level 3/.style={sibling distance=-20}]{
    \node[/hierarkey]{root}
        child{node[/hierarkey/A]{A}
            child{node[/hierarkey/A/1]{A1}
                child{node[/hierarkey/A/1/i]{A1i}}
                child{node[/hierarkey/A/1/ii]{A1ii}}
                child{node[/hierarkey/A/1/iii]{A1iii}}
            }
            child{node[/hierarkey/A/2]{A2}
                child{node[/hierarkey/A/2/i]{A2i}}
                child{node[/hierarkey/A/2/ii]{A2ii}}
                child{node[/hierarkey/A/2/iii]{A2iii}}
            }
            child{node[/hierarkey/A/3]{A3}
                child{node[/hierarkey/A/3/i]{A3i}}
                child{node[/hierarkey/A/3/ii]{A3ii}}
                child{node[/hierarkey/A/3/iii]{A3iii}}
            }
        }
        child{node[/hierarkey/B]{B}
            child{node[/hierarkey/B/1]{B1}
                child{node[/hierarkey/B/1/i]{B1i}}
                child{node[/hierarkey/B/1/ii]{B1ii}}
                child{node[/hierarkey/B/1/iii]{B1iii}}
            }
            child{node[/hierarkey/B/2]{B2}
                child{node[/hierarkey/B/2/i]{B2i}}
                child{node[/hierarkey/B/2/ii]{B2ii}}
                child{node[/hierarkey/B/2/iii]{B2iii}}
            }
            child{node[/hierarkey/B/3]{B3}
                child{node[/hierarkey/B/3/i]{B3i}}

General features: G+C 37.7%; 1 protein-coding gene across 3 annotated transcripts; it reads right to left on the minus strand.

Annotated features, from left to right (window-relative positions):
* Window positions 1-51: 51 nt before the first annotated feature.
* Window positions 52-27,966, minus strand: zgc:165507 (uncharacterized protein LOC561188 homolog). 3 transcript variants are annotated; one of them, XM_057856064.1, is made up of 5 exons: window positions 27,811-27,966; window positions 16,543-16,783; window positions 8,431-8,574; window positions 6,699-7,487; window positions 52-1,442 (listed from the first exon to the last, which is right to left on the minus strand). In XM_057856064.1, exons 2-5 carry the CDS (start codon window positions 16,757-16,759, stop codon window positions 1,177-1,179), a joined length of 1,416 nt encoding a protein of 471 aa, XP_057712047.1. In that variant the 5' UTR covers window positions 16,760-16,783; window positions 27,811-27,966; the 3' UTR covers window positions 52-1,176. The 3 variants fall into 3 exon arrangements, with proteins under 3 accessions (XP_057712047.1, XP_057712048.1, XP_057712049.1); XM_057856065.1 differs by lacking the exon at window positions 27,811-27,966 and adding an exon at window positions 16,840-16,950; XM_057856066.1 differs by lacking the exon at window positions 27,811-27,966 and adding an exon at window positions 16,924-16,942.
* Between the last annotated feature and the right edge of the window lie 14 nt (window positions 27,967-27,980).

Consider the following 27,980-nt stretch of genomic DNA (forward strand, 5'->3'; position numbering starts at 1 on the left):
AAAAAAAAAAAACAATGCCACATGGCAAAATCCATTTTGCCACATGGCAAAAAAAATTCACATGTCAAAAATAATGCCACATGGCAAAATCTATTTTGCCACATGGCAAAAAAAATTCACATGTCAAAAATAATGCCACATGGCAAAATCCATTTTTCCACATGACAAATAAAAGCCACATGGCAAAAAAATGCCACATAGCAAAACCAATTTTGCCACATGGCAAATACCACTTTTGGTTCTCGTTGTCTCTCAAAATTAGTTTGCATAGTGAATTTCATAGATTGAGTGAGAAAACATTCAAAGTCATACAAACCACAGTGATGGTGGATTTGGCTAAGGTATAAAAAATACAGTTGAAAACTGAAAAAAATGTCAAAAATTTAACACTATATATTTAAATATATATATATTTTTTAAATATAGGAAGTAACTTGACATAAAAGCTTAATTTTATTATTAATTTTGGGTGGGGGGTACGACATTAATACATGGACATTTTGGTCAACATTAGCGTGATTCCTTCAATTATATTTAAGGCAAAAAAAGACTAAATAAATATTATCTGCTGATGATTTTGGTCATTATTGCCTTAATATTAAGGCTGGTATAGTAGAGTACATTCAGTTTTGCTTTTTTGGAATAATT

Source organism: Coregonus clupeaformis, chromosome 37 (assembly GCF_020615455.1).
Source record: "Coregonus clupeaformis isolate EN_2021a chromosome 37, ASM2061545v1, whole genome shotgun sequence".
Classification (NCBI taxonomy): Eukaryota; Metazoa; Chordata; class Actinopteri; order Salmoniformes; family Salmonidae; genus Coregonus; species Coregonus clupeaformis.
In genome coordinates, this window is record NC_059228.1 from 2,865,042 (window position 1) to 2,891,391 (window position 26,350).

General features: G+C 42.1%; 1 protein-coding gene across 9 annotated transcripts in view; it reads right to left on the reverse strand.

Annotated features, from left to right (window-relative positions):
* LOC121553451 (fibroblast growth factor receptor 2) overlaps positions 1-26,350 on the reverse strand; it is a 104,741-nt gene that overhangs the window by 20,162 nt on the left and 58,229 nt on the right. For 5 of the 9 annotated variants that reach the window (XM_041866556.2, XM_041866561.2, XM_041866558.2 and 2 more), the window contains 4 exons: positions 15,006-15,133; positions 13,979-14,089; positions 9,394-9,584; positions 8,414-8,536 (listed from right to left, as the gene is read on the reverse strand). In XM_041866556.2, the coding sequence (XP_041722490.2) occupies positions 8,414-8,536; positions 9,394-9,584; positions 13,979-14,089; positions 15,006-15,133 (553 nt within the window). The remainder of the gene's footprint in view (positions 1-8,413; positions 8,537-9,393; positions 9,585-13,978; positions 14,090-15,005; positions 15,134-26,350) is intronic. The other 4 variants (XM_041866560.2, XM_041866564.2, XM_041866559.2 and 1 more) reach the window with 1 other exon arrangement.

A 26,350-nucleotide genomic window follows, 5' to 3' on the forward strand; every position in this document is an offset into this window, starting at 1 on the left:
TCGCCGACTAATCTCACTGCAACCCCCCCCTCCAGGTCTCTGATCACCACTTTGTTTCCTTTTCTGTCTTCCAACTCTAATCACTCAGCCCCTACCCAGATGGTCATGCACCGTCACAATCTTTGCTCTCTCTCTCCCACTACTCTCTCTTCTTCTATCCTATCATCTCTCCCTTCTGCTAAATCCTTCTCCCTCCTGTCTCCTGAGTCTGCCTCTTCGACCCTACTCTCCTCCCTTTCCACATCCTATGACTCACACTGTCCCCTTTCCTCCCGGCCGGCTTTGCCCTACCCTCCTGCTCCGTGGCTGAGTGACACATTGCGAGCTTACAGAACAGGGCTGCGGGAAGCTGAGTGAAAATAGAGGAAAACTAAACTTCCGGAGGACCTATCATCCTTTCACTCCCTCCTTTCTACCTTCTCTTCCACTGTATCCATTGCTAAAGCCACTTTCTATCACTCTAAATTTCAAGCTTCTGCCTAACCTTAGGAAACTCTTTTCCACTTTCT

child{node[/hierarkey/B/3/ii]{B3ii}}
                child{node[/hierarkey/B/3/iii]{B3iii}}
            }
        }
        child{node[/hierarkey/C]{C}
            child{node[/hierarkey/C/1]{C1}
                child{node[/hierarkey/C/1/i]{C1i}}
                child{node[/hierarkey/C/1/ii]{C1ii}}
                child{node[/hierarkey/C/1/iii]{C1iii}}
            }
            child{node[/hierarkey/C/2]{C2}
                child{node[/hierarkey/C/2/i]{C2i}}
                child{node[/hierarkey/C/2/ii]{C2ii}}
                child{node[/hierarkey/C/2/iii]{C2iii}}
            }
            child{node[/hierarkey/C/3]{C3}
                child{node[/hierarkey/C/3/i]{C3i}}
                child{node[/hierarkey/C/3/ii]{C3ii}}
                child{node[/hierarkey/C/3/iii]{C3iii}}
            }
        }
    ;
}
\end{document}

the result is the same as before,